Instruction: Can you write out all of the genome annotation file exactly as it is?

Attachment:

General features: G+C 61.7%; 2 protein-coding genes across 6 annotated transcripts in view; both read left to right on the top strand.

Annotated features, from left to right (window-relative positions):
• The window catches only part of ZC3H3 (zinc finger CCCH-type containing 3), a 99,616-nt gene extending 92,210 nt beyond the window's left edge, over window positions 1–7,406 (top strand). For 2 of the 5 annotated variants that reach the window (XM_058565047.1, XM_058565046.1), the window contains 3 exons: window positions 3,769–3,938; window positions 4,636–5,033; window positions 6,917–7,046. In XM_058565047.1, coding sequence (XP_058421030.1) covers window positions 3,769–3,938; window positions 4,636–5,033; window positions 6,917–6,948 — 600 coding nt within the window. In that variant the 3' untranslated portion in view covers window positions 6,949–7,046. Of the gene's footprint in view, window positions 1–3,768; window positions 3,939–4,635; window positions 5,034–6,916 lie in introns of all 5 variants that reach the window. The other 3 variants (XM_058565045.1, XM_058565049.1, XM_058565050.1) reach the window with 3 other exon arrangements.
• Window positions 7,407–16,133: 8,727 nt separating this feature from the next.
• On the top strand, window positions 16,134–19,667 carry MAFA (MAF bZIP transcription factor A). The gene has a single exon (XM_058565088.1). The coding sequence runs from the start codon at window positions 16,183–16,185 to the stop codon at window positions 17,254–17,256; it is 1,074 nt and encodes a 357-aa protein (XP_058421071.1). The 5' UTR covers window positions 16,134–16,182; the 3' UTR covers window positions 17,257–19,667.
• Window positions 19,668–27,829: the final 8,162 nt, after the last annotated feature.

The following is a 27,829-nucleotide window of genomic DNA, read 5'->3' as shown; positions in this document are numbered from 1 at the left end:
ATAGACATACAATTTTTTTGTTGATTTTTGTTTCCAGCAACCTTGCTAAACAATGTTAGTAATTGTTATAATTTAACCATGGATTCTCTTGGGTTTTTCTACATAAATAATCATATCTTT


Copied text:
General features: G+C 61.7%; 2 protein-coding genes across 6 annotated transcripts in view; both read left to right on the top strand.

Annotated features, from left to right (window-relative positions):
• The window catches only part of ZC3H3 (zinc finger CCCH-type containing 3), a 99,616-nt gene extending 92,210 nt beyond the window's left edge, over window positions 1–7,406 (top strand). For 2 of the 5 annotated variants that reach the window (XM_058565047.1, XM_058565046.1), the window contains 3 exons: window positions 3,769–3,938; window positions 4,636–5,033; window positions 6,917–7,046. In XM_058565047.1, coding sequence (XP_058421030.1) covers window positions 3,769–3,938; window positions 4,636–5,033; window positions 6,917–6,948 — 600 coding nt within the window. In that variant the 3' untranslated portion in view covers window positions 6,949–7,046. Of the gene's footprint in view, window positions 1–3,768; window positions 3,939–4,635; window positions 5,034–6,916 lie in introns of all 5 variants that reach the window. The other 3 variants (XM_058565045.1, XM_058565049.1, XM_058565050.1) reach the window with 3 other exon arrangements.
• Window positions 7,407–16,133: 8,727 nt separating this feature from the next.
• On the top strand, window positions 16,134–19,667 carry MAFA (MAF bZIP transcription factor A). The gene has a single exon (XM_058565088.1). The coding sequence runs from the start codon at window positions 16,183–16,185 to the stop codon at window positions 17,254–17,256; it is 1,074 nt and encodes a 357-aa protein (XP_058421071.1). The 5' UTR covers window positions 16,134–16,182; the 3' UTR covers window positions 17,257–19,667.
• Window positions 19,668–27,829: the final 8,162 nt, after the last annotated feature.

The following is a 27,829-nucleotide window of genomic DNA, read 5'->3' as shown; positions in this document are numbered from 1 at the left end:
ATAGACATACAATTTTTTTGTTGATTTTTGTTTCCAGCAACCTTGCTAAACAATGTTAGTAATTGTTATAATTTAACCATGGATTCTCTTGGGTTTTTCTACATAAATAATCATATCTTT